After saying farewell, we went into the Faculty of Education building where we met our 4 instructors on global citizenship.  Lucy, Michelle, Thasnika and a woman named AJ are all with the faculty of education and greeted us.  They gave us a pile of cards with different parts of life such as healthcare, television, education and clean water.  Our job was to work in pairs and make 3 piles of cards; one for things people want, one for things people need and one for things we couldn’t decide upon.   We then talked about why we made the choices we did and what things a global citizen should be able to expect in life and what responsibilities we have to make sure that all people have these things.

We then borrowed iPads from the university and took a tour of the university campus to take pictures of the things we think represent global citizenship.  We saw many interesting ways in which the U of A tries to be responsible to the world including environmental measures, art installations and areas dedicated to equality.

After taking pictures we sat down to make digital collages which reflected our ideas on what global citizenship means.  Our students were most impressed with two things on their tour.  They all thought the green space in the quad was important as its nature is beautifully maintained and reflects environmental protection.  They hoped that many places in China could learn this from Canada and make our country a greener space.  Our students were also impressed by the way in which U of A separates its waste into several categories and none of it is mixed.  We agreed to try to get our schools back home to try a similar approach.

   

Jasper

Today was the beginning of our trip to the Canadian Rocky Mountains as we travelled to Jasper National Park.  Almost as soon as our bus entered the park we saw a bunch of deer slowly crossing the road and lazily munching on grass by the roadside.  Then almost right after we came across some goats.  Turns out the Rocky Mountains are a great place to see wildlife.  Paul asked Michael how often he sees bears in Jasper and he said that about 2 out of every 3 tours he leads see bears – normally black bears, but sometimes he sees a grizzly bear.  We’re really hoping to see one of these animals in the wild from the safety our bus!  As we drove through the park, it really would be too simple to say it was beautiful.  The mountains and nature are too breathtaking to describe fully.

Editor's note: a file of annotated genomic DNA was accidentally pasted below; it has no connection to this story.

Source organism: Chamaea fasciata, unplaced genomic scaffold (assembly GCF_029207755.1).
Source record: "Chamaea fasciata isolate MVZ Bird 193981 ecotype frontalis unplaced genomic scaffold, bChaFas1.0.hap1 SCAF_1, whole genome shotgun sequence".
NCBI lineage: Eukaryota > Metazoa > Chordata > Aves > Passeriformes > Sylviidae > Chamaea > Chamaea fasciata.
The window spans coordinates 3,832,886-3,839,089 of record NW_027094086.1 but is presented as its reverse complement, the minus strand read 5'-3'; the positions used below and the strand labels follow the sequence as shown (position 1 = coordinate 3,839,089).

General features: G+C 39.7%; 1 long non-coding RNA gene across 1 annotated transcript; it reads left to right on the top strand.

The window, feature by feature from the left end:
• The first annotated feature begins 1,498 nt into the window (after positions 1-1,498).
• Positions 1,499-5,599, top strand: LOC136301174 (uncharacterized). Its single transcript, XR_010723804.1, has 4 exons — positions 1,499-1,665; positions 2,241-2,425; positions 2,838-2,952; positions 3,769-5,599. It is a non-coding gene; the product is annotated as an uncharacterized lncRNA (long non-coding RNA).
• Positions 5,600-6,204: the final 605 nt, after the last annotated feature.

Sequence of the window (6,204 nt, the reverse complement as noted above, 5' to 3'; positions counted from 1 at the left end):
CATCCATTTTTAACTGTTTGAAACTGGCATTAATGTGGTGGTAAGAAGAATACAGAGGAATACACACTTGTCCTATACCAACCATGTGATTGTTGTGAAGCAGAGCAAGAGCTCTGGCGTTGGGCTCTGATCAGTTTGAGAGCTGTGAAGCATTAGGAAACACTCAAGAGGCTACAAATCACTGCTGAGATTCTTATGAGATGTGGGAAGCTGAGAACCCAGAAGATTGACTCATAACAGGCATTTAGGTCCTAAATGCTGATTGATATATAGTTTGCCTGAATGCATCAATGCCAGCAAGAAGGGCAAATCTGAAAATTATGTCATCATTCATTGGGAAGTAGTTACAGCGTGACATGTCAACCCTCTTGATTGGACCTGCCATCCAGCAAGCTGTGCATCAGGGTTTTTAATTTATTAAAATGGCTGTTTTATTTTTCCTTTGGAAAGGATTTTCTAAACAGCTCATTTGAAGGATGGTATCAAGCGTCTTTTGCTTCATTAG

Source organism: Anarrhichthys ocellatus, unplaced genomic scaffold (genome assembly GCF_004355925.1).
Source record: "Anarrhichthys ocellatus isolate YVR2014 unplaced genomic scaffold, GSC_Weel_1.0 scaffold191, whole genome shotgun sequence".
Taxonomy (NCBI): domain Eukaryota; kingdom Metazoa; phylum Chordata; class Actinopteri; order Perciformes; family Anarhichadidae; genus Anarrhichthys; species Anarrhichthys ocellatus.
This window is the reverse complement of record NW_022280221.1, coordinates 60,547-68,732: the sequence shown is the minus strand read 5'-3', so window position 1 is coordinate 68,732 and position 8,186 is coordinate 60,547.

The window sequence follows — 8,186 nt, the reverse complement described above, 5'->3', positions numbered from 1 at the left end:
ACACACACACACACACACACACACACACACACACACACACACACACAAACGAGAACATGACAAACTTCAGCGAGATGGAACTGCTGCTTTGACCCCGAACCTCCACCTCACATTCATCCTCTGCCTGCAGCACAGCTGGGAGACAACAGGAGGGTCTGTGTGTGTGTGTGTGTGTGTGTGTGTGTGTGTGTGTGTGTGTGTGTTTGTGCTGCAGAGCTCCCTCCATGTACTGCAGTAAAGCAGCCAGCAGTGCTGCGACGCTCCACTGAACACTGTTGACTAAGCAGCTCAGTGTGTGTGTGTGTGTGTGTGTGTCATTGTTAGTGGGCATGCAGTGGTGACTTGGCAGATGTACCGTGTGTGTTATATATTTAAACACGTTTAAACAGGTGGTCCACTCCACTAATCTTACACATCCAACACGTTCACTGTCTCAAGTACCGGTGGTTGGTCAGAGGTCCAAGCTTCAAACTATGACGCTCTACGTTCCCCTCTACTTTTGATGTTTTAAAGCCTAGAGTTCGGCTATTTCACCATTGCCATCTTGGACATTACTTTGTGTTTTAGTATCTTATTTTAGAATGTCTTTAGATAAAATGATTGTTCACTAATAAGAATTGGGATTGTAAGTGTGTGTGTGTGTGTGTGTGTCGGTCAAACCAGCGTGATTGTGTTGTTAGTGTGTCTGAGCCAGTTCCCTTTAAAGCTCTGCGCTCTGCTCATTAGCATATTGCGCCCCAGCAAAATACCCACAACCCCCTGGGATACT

We stopped for lunch and we were off to the Athabasca Glacier.  At the glacier, we got onto a snow coach called the Ice Explorer and drove out onto the glacier. Each snow coach costs about 1.3 million Canadian dollars and are made in the city of Calgary.  This particular brand has 23 snow coaches made; 22 at the Athabasca Glacier, and the 23rd sold to the United States government to move supplies to scientists in Antarctica.  The glacier can be quite dangerous, but our driver kept us all nice and safe.

The glacier itself is about 60km long and the section we visited is 250m think.  The bus stopped and we were able to walk on the ice field.  The snow coach driver told us that we could collect water from the glacier as it’s clean enough to drink.  It seems Benson is our bravest student; he can jump across the ice as smoothly as a mountain goat!  He also was super brave in walking on the glass bridge (more on that in a minute).  Collin collected a bottle of water from the glacier while Barry and Ryan played with the snow.

After walking on the glacier, we jumped on another bus and headed to the Glacier Skywalk.  About 280 meters above the Sunwapta valley, the Skywalk is a glass bridge which can hold the weight of up to 7000 people.  IT can be super scary if you’re afraid of heights, but again Benson was super brave, along with Daniel and Michael.  Though some were nervous, nobody in our group missed walking on the Skywalk.  We’re a pretty brave bunch.